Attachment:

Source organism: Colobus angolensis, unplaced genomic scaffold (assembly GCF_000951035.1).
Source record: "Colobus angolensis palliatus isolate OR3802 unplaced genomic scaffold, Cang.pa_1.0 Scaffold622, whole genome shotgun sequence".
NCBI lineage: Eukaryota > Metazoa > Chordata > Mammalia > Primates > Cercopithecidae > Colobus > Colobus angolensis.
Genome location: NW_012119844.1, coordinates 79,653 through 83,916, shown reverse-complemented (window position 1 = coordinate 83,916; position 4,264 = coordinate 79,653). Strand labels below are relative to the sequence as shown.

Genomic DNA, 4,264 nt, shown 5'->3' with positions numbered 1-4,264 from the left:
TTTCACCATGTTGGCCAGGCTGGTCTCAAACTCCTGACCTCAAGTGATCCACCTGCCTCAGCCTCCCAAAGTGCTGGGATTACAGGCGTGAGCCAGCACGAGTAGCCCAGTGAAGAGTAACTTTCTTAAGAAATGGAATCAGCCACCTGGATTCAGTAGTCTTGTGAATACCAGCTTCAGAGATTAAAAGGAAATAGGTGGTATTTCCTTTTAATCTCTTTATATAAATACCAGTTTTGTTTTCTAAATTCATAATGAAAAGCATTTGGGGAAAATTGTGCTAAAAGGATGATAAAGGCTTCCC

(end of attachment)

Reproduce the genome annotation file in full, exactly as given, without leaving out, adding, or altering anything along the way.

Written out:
Source organism: Colobus angolensis, unplaced genomic scaffold (assembly GCF_000951035.1).
Source record: "Colobus angolensis palliatus isolate OR3802 unplaced genomic scaffold, Cang.pa_1.0 Scaffold622, whole genome shotgun sequence".
NCBI lineage: Eukaryota > Metazoa > Chordata > Mammalia > Primates > Cercopithecidae > Colobus > Colobus angolensis.
Genome location: NW_012119844.1, coordinates 79,653 through 83,916, shown reverse-complemented (window position 1 = coordinate 83,916; position 4,264 = coordinate 79,653). Strand labels below are relative to the sequence as shown.

Genomic DNA, 4,264 nt, shown 5'->3' with positions numbered 1-4,264 from the left:
TTTCACCATGTTGGCCAGGCTGGTCTCAAACTCCTGACCTCAAGTGATCCACCTGCCTCAGCCTCCCAAAGTGCTGGGATTACAGGCGTGAGCCAGCACGAGTAGCCCAGTGAAGAGTAACTTTCTTAAGAAATGGAATCAGCCACCTGGATTCAGTAGTCTTGTGAATACCAGCTTCAGAGATTAAAAGGAAATAGGTGGTATTTCCTTTTAATCTCTTTATATAAATACCAGTTTTGTTTTCTAAATTCATAATGAAAAGCATTTGGGGAAAATTGTGCTAAAAGGATGATAAAGGCTTCCC